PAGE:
Ari KänsäkoskiFujiClass401.20821/08/23
William MacBrienPhoenixClass401.21021/10/23
David LingerKoloa MaoliClass401.21528/10/23
Juan MeredizWaypointClass401.22528/10/23
Cole BrauerFirst LightClass401.22528/10/23
François GouinKawan 3Class401.22528/10/23
Riccardo TosettoObportusClass401.23028/10/23
Kevin Le PoidevinRoaring FortyOpen 401.24028/10/23
Peter BourkeImagineOpen 401.25028/10/23
Ronnie SimpsonSparrowOpen 501.25028/10/23
Alessandro TosettiAspraULDB 651.25028/10/23
Andrea MuraVento di SardegnaOpen 501.37018/11/23
Curt Morlock6 Lazy KOpen 601.47009/12/23
Volkan Kaan YemlihaoğluBlack BettyVolvo Open 701.64006/01/24

Global Solo Challenge: a unique format

The format is unlike any other round the world solo sailing event and will make it fair and exciting for the Skippers as well as easy and engaging for the public and sponsors to follow:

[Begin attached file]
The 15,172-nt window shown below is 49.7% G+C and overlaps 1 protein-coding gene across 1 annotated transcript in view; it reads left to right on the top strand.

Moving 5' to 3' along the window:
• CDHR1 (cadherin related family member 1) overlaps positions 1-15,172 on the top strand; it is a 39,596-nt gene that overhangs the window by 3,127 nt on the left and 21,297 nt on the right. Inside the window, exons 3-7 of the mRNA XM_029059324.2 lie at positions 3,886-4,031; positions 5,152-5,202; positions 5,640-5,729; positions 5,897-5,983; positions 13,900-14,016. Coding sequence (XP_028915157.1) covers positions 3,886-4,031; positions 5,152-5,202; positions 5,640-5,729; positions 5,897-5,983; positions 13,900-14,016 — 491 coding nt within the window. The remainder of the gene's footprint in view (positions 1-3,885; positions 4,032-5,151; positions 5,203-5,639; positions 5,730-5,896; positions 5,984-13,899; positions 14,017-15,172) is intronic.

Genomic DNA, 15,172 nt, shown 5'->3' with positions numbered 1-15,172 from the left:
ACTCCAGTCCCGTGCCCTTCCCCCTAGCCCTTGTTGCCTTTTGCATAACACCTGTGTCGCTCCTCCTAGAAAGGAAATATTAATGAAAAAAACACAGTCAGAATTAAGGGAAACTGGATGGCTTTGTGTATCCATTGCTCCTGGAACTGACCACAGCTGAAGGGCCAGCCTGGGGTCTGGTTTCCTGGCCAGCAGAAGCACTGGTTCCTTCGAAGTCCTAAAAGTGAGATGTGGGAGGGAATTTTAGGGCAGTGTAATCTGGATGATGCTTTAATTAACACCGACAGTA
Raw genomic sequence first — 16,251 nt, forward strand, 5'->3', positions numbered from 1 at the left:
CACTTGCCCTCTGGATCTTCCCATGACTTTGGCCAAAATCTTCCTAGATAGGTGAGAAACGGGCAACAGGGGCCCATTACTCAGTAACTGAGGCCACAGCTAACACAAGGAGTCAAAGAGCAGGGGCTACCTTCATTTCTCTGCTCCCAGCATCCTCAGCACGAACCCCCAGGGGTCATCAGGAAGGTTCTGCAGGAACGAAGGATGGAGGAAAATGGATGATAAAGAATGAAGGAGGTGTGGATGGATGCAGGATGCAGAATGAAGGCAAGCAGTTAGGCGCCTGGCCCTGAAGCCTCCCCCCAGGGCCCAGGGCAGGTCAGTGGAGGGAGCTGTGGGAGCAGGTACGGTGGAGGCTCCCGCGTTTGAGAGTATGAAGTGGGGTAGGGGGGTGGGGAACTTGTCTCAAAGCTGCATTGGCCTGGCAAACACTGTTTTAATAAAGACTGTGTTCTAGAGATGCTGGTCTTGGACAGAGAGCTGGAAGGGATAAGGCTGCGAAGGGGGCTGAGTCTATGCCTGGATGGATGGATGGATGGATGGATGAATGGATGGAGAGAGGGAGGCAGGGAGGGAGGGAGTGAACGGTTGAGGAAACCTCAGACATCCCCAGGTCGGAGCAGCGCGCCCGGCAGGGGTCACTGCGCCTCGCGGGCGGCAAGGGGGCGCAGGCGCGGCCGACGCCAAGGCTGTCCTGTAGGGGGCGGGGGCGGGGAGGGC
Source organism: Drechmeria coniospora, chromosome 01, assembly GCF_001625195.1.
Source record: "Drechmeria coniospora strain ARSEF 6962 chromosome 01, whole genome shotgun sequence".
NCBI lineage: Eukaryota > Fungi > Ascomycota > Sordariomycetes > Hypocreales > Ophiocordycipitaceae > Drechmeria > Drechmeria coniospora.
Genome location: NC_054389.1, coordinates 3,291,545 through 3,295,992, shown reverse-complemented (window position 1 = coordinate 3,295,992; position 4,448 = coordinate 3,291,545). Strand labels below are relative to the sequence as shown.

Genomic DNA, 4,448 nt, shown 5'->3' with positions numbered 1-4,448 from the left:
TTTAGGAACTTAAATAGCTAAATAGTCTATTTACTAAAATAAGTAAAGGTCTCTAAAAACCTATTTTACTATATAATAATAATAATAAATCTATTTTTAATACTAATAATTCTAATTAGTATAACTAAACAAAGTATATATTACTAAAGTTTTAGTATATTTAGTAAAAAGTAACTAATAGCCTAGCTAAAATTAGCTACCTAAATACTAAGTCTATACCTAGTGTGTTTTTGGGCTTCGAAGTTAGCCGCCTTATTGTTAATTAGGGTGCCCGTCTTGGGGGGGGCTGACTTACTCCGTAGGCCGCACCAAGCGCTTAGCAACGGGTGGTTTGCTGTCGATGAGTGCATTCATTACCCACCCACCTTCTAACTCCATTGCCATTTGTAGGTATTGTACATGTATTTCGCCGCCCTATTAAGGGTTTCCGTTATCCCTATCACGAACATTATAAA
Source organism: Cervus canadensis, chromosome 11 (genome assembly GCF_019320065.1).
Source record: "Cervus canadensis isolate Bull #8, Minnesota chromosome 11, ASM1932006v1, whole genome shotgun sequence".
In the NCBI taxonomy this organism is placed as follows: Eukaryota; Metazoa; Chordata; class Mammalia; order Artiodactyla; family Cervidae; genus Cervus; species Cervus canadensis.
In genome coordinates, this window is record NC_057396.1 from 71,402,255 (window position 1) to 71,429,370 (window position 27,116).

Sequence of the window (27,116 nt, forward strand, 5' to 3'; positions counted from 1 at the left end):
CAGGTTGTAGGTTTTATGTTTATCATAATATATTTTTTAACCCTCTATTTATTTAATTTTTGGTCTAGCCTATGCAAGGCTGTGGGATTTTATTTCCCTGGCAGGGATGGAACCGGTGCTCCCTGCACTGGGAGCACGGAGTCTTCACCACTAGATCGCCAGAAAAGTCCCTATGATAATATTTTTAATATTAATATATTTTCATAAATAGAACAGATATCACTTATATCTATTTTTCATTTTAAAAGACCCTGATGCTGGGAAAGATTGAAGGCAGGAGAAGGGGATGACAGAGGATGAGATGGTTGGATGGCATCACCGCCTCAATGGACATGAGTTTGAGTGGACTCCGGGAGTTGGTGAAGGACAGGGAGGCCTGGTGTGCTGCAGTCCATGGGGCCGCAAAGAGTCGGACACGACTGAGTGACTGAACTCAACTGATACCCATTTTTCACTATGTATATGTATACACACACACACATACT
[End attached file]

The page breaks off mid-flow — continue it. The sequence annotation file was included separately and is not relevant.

• wide range of boats can enter which must be over 32ft
  • Boats will be grouped by performance characteristics and set off in successive departures over 3 months with the first start on August 26, 2023.
  • Once at sea, there are no classes. All boats will be sailing the same event. The faster boats will have to try to catch up with the slower boats, the pursuit factor creating competitive interest aboard and a fascinating event for the public and sponsors.
  • The first boat to cross the finish line wins. The performance differential between the boats is taken into account in staggering the departures, eliminating the need to calculate corrected times.
Race Yachts
Jeanneau JY60
M.O.S.S Australia
Race Yachts